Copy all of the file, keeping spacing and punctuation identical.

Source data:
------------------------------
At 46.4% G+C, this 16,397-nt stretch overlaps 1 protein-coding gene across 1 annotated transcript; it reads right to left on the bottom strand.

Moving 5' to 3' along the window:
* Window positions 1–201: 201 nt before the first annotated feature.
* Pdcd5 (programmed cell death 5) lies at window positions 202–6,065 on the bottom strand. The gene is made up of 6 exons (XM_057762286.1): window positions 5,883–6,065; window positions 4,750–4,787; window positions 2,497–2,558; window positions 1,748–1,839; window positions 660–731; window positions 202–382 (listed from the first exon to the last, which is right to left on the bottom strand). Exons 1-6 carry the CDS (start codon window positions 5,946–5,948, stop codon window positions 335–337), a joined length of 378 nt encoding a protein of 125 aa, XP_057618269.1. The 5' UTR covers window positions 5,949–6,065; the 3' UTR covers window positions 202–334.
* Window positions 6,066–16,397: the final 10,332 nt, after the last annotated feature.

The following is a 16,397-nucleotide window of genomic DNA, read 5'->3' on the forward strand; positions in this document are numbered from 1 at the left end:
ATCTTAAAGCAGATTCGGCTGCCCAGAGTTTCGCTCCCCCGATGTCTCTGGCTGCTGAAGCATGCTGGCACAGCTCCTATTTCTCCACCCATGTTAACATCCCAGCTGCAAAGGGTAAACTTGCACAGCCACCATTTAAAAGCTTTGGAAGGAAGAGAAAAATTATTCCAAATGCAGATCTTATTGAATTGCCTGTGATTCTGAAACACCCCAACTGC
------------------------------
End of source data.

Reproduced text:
At 46.4% G+C, this 16,397-nt stretch overlaps 1 protein-coding gene across 1 annotated transcript; it reads right to left on the bottom strand.

Moving 5' to 3' along the window:
* Window positions 1–201: 201 nt before the first annotated feature.
* Pdcd5 (programmed cell death 5) lies at window positions 202–6,065 on the bottom strand. The gene is made up of 6 exons (XM_057762286.1): window positions 5,883–6,065; window positions 4,750–4,787; window positions 2,497–2,558; window positions 1,748–1,839; window positions 660–731; window positions 202–382 (listed from the first exon to the last, which is right to left on the bottom strand). Exons 1-6 carry the CDS (start codon window positions 5,946–5,948, stop codon window positions 335–337), a joined length of 378 nt encoding a protein of 125 aa, XP_057618269.1. The 5' UTR covers window positions 5,949–6,065; the 3' UTR covers window positions 202–334.
* Window positions 6,066–16,397: the final 10,332 nt, after the last annotated feature.

The following is a 16,397-nucleotide window of genomic DNA, read 5'->3' on the forward strand; positions in this document are numbered from 1 at the left end:
ATCTTAAAGCAGATTCGGCTGCCCAGAGTTTCGCTCCCCCGATGTCTCTGGCTGCTGAAGCATGCTGGCACAGCTCCTATTTCTCCACCCATGTTAACATCCCAGCTGCAAAGGGTAAACTTGCACAGCCACCATTTAAAAGCTTTGGAAGGAAGAGAAAAATTATTCCAAATGCAGATCTTATTGAATTGCCTGTGATTCTGAAACACCCCAACTGC